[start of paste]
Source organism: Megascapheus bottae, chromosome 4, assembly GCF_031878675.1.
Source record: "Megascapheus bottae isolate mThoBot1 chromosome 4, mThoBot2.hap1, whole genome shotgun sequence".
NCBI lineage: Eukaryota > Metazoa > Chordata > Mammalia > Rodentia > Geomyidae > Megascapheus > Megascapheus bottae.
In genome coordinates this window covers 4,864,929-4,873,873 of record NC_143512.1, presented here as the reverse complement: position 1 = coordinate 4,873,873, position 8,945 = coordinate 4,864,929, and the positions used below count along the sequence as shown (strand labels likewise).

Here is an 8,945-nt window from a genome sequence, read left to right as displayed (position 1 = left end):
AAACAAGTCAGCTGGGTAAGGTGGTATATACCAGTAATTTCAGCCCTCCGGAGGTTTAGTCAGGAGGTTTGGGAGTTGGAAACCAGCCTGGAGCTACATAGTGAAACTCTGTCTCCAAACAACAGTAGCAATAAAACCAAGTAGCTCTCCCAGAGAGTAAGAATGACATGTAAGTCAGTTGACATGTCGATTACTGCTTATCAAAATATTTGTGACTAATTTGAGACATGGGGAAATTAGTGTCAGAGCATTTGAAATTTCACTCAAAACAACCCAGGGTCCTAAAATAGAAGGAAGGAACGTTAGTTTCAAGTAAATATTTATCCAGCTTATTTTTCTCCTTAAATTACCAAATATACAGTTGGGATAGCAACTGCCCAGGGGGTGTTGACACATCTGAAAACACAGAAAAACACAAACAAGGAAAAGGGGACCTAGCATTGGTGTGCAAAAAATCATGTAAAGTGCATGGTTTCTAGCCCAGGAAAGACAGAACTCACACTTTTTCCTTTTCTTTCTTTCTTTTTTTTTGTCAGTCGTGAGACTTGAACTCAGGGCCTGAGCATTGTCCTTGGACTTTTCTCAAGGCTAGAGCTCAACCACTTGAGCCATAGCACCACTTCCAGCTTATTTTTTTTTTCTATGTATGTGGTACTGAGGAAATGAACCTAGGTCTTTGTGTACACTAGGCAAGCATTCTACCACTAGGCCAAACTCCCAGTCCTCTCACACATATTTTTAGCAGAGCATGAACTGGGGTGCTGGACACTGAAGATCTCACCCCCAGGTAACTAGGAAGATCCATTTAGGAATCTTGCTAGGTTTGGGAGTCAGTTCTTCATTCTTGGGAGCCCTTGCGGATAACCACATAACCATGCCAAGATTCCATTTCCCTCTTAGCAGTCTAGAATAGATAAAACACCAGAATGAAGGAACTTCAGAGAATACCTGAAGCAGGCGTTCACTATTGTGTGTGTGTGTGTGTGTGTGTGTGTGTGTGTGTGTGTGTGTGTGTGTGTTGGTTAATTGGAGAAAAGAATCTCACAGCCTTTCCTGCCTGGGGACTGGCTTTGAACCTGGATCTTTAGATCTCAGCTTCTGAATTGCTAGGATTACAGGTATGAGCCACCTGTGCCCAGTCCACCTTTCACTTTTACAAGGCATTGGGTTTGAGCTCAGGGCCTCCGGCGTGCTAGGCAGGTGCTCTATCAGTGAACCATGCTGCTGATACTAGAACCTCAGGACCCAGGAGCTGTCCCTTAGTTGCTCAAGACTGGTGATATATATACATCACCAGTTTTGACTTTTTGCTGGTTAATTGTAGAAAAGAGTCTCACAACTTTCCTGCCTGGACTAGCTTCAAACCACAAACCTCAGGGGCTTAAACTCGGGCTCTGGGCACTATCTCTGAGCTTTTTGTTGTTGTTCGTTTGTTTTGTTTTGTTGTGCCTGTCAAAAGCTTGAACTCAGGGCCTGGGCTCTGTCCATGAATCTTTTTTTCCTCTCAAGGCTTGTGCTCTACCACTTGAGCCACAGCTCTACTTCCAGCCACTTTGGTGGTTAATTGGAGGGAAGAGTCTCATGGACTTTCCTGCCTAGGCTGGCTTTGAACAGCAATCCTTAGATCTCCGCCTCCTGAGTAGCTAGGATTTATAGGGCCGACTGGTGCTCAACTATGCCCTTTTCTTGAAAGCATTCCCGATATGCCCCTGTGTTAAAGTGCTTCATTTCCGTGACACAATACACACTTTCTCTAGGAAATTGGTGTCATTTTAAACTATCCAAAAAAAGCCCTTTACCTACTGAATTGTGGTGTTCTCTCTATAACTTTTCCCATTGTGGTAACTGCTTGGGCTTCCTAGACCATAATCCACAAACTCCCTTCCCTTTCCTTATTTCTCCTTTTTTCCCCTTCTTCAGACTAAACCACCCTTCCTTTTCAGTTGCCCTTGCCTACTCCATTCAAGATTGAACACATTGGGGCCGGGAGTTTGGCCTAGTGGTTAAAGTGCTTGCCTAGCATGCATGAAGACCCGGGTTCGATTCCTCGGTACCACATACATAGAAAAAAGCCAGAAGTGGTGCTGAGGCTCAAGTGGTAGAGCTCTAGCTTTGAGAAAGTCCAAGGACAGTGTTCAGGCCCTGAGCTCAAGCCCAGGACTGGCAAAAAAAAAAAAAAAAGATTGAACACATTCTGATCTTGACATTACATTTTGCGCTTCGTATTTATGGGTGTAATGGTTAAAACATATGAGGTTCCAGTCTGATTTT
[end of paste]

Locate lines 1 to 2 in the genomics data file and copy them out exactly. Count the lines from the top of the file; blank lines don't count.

Source organism: Megascapheus bottae, chromosome 4, assembly GCF_031878675.1.
Source record: "Megascapheus bottae isolate mThoBot1 chromosome 4, mThoBot2.hap1, whole genome shotgun sequence".